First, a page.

Why Sign Soriano: The Cubs were coming off a tremendously disappointing season in 2006 in which they lost 96 games. The pressure was on GM Jim Hendry to turn the Cubs into contenders immediately and he turned to the free agent market to improve the team. Hendry was looking to add some pop to the Cubs lineup and there was no player more qualified than Alfonso Soriano, who was coming off a 40-40 season with the Washington Nationals. Even though Soriano had no real position, the thought of Soriano in the Cubs' lineup was enticing for Hendry.
As GM Jom Hendry stated at the time:
"Once we re-signed Aramis, he was our target guy. We clearly felt he was the best free agent on the market," Hendry said. "I think we're all surprised and happy that the player and his representatives wanted to act so quickly. Usually these type players end up being high stress and high-stakes poker right down to the end."What Went Wrong: Soriano put together a stellar first season with the Cubs in 2007 in which he led the Cubs in most of the major offensive categories despite missing time with a torn quad. In 2008, Soriano missed a large chunk of time because of injuries and as a result, he only played in 109 games. Despite leading the Cubs in home runs again, the season was trying for Soriano as he struggled defensively in left field and became a liability in the outfield. Things (hopefully) bottomed out for Soriano is 2009 when he hit just .241 with 20 HR, played horrible defense once again, and missed most of September because of knee surgery.
Future Implications: The biggest problem with the Soriano contract currently is that it makes it very difficult for the Cubs to make any moves. To be fair, Soriano's contract is not solely responsible for this, but for better or for worse, it seems as though the Cubs are stuck with Soriano for the foreseeable future. He is signed through the 2014 season when he will be 38 years old, which has to be a scary thought for Cubs fans, who have already witnessed their fair share of injuries with Soriano. If Soriano does not return to his all-star form at the plate, then this contract could haunt the Cubs for the next five seasons.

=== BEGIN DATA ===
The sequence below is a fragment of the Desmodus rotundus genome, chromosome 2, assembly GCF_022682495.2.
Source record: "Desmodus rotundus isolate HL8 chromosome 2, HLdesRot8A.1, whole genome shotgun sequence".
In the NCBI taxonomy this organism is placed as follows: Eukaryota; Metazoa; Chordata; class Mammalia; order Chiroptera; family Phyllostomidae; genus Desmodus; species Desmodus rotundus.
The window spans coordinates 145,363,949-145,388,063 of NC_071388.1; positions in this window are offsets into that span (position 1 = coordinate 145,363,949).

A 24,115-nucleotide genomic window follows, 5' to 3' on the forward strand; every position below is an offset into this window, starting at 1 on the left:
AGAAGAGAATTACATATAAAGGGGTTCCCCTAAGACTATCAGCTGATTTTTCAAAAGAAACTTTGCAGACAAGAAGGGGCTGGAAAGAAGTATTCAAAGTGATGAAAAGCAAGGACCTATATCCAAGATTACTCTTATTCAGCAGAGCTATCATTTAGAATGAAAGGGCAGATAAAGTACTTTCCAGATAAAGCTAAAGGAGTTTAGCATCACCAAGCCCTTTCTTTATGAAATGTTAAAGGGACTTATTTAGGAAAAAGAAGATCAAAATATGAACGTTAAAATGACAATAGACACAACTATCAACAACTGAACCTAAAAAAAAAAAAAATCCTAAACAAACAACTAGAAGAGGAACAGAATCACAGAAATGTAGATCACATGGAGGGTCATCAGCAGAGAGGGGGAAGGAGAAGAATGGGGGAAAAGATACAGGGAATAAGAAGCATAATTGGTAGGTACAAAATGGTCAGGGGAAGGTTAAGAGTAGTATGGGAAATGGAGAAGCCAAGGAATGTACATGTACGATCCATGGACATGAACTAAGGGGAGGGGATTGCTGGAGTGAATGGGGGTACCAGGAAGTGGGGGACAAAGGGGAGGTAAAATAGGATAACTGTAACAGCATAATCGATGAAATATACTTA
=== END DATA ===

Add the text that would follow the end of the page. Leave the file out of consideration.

Lesson Learned: It's hard to feel sorry for the Cubs in this situation even though Soriano has been a disappointment over the past two seasons. Anytime you commit 8 years to a 30 year old player, there are important risk factors that you have to consider: injuries and decline. Unfortunately for the Cubs, Soriano has been dealing with his fair share of injuries during his tenure with the Cubs and even though it's not totally clear right now if he is truly declining, there is plenty for the Cubs to be concerned about. Conventional wisdom would suggest that as Soriano shifts father away from his prime years that his numbers will decline even further; for the Cubs sake, they have to hope that the opposite is true for Soriano.
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